The 3 Killer Challenges Facing the MENA E-Commerce Industry (And What We’re Doing to Overcome Them)

What are the biggest challenges facing Saudi e-commerce in the Middle East and North Africa today?

I answered this important question during an interview at the MENA ICT Forum, and more importantly, explained what people in the region are doing to solve these big problems. Click this link to watch a 4.5-minute video recording of the interview, and read this article for a more in-depth look at the these important issues.

1. Payment inefficiencies.

The problem: The lack of a major payment gateway that serves the MENA region is the biggest barrier to successful e-commerce today. A payment gateway is a service that allows businesses to handle payments electronically.

Instead of using this new type of service, our region is still using the old-fashioned, inefficient cash on delivery model. This means that customers order products, then pay for them at their doorstep by handing cash to the delivery agent. In some local companies, 60% of transactions are done using the cash on delivery model.

While cash on delivery seems to be a safe model, it comes with many headaches. For example, a company that uses the cash on delivery model has to deal with transporting the cash from the customer’s house to their office. This requires cash insurance and extra security. The courier also has to pay the company back, which means extra accounting work to reconcile the books. So, even though cash the is top payment method in the MENA region today, it is creating a burden for companies.

The solution: Customers and businesses need to move toward electronic payments and mobile payments, and away from cash payments. My partners in the e-commerce business and I are working to make online payments easier for both shoppers and companies.

2. Lack of trust in local e-commerce brands.

The problem: People in the MENA region don’t trust local e-commerce brands. They choose to support foreign brands, such as those from the United States or Europe, even when this is less convenient for them.

The solution: A group of Saudi entrepreneurs, including Ecommerce Sea CEO Mazen Al-Darrab, have recently formed a group called Ittejar, which provides basic accreditation for Saudi e-commerce websites through their Mothoq project. E-commerce websites that meet Ittejar’s standards get the Mothoq certificate of approval.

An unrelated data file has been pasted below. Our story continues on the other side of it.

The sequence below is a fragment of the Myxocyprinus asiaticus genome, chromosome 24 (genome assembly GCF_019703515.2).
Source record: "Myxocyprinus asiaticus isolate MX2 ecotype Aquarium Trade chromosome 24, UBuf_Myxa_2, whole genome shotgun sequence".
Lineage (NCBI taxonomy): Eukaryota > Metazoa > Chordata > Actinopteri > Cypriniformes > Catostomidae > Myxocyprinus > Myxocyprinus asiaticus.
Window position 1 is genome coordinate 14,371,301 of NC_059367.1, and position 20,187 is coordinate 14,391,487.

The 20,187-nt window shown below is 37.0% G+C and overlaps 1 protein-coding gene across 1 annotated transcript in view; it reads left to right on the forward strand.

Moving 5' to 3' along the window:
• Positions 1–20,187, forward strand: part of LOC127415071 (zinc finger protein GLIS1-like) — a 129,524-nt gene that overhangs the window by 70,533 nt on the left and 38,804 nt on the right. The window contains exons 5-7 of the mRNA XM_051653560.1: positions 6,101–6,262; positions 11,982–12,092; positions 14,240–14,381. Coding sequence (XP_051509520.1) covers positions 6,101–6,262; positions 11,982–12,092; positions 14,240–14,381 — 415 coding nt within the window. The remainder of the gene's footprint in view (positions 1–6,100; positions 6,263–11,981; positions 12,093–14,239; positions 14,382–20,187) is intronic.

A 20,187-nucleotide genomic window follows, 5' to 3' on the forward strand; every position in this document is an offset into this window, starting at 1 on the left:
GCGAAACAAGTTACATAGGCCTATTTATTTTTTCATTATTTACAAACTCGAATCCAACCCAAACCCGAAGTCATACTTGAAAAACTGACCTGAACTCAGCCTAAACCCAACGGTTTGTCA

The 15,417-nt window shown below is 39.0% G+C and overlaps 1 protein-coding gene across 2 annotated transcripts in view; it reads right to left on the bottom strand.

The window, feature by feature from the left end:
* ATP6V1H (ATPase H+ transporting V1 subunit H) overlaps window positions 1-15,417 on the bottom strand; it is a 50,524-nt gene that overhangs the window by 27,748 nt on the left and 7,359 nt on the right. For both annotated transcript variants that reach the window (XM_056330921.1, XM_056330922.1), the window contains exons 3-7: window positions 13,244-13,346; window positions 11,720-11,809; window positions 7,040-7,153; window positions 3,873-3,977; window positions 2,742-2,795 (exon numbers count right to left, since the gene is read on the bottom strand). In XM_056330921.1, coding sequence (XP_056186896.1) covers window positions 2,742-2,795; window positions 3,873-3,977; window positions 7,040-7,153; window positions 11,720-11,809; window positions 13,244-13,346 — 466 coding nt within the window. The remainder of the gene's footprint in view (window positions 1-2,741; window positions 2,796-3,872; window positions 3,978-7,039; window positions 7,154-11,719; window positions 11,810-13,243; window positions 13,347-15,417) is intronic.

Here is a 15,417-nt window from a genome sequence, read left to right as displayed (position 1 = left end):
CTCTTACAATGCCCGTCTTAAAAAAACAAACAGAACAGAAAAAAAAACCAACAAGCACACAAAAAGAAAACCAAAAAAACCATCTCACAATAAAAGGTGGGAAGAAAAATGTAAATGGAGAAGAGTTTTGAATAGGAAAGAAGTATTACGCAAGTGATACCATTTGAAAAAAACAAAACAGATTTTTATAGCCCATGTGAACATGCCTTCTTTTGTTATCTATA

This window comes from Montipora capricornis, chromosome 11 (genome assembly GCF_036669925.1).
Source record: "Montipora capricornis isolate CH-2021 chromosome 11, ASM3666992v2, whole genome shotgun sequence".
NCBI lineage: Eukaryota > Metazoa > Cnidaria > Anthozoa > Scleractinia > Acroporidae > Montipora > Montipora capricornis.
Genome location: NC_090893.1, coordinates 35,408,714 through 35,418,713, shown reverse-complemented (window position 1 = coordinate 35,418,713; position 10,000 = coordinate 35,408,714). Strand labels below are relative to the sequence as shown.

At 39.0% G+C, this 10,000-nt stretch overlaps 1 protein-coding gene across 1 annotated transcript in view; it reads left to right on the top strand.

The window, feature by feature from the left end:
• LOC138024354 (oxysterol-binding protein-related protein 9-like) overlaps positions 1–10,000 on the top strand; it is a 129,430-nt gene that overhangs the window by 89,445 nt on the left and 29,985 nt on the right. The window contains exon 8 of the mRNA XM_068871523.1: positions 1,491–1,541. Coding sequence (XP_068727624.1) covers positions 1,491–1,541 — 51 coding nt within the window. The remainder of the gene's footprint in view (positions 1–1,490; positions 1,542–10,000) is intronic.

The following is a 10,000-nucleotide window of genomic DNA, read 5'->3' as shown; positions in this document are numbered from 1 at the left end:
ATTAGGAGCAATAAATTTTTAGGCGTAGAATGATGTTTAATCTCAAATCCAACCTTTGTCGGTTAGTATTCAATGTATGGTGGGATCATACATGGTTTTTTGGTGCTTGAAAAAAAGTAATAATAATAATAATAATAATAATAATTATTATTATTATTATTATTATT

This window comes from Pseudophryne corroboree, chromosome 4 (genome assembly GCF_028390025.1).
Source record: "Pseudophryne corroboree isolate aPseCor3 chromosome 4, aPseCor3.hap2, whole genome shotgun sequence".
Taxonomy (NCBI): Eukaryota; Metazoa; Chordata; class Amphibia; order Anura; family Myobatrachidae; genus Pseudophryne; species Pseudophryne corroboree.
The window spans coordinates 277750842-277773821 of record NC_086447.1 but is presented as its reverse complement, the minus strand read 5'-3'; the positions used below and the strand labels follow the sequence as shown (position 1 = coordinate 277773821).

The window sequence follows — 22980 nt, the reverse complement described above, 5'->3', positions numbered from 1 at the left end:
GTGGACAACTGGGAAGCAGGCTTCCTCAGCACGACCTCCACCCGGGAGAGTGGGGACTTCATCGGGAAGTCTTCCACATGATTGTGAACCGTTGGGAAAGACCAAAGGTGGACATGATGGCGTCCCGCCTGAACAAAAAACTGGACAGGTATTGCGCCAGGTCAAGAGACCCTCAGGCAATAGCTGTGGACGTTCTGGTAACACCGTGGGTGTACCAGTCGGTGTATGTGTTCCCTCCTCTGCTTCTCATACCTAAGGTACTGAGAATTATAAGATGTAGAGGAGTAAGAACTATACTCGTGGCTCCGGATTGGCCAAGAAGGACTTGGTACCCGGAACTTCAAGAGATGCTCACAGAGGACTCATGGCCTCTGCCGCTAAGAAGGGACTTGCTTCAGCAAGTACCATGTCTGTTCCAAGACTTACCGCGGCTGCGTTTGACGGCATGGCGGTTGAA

They are then added to the Mothoq website and given the option of placing the Mothoq seal on their own sites. That way, customers can see whether a local e-commerce site is trustworthy, easing their worries.

3. The Saudi addressing system.

The problem: Many people in Saudi Arabia don’t know their addresses. They are used to the idea that houses are not formally addressed, even though this is no longer true. Because of this, when they order products, they provide complicated directions explaining how to reach their homes instead of giving their addresses.

The solution: Municipalities have put addresses and even QR codes on every building. Because of these QR codes, anyone who walks into a residential or commercial building can just scan the QR code with their mobile phone to find out the address of that building.

The Saudi Post and Google have also been working together to make buildings easier to find. Now, anyone can enter any Saudi Postal number into Google and find the correct building, down to 4 meters of accuracy.

Additionally, a new app created by information technology and services expert Abdulla Elyas and other entrepreneurs makes sharing your address easy. The app, Enwani, links your phone number to your exact address. Once you choose to share your address with someone through the app, they can find your home or office using a detailed, easy-to-navigate map.

So, while the days of having to follow confusing directions just to find someone’s house or office are not yet gone, things are finally improving.

Several of these issues came up at the ICT MENA session on e-commerce at which I spoke. That session was so packed that the moderator had to actually lock the door to the room!

I hope that interest in e-commerce will continue to grow in the coming years, inspiring new solutions that will help everyone in the region.

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